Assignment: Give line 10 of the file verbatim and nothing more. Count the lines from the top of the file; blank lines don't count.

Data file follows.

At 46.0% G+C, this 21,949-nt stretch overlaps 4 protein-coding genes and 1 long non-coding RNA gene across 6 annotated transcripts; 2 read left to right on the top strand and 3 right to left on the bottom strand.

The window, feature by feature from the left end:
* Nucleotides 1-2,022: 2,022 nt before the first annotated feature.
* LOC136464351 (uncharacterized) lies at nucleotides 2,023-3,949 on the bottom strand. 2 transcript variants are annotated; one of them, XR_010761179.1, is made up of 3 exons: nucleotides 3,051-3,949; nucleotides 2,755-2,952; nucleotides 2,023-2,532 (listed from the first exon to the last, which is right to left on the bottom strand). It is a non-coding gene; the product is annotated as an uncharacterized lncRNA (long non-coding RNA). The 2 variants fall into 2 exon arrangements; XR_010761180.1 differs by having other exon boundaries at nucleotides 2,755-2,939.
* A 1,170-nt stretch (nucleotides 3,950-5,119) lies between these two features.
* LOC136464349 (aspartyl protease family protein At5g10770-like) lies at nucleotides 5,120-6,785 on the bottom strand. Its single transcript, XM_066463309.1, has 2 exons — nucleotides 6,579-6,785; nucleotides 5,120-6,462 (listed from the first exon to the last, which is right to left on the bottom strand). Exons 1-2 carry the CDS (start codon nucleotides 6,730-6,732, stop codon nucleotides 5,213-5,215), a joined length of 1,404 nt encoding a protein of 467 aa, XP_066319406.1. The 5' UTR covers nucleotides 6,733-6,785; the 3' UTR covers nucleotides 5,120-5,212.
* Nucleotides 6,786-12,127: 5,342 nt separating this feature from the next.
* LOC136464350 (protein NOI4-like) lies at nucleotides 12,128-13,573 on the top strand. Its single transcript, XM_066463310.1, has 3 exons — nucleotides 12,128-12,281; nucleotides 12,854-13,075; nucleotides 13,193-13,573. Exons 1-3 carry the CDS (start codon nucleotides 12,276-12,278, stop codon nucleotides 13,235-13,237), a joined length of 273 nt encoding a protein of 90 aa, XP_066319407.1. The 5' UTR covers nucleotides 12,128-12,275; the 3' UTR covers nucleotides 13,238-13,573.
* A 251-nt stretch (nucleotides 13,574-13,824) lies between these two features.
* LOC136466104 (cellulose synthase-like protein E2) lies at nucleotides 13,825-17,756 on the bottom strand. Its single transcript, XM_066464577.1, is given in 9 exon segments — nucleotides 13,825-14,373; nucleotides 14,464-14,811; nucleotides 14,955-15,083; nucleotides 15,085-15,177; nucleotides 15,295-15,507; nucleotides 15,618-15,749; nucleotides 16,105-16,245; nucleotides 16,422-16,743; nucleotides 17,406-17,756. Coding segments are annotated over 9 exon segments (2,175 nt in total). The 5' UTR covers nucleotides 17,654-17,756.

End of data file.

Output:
* LOC136466104 (cellulose synthase-like protein E2) lies at nucleotides 13,825-17,756 on the bottom strand. Its single transcript, XM_066464577.1, is given in 9 exon segments — nucleotides 13,825-14,373; nucleotides 14,464-14,811; nucleotides 14,955-15,083; nucleotides 15,085-15,177; nucleotides 15,295-15,507; nucleotides 15,618-15,749; nucleotides 16,105-16,245; nucleotides 16,422-16,743; nucleotides 17,406-17,756. Coding segments are annotated over 9 exon segments (2,175 nt in total). The 5' UTR covers nucleotides 17,654-17,756.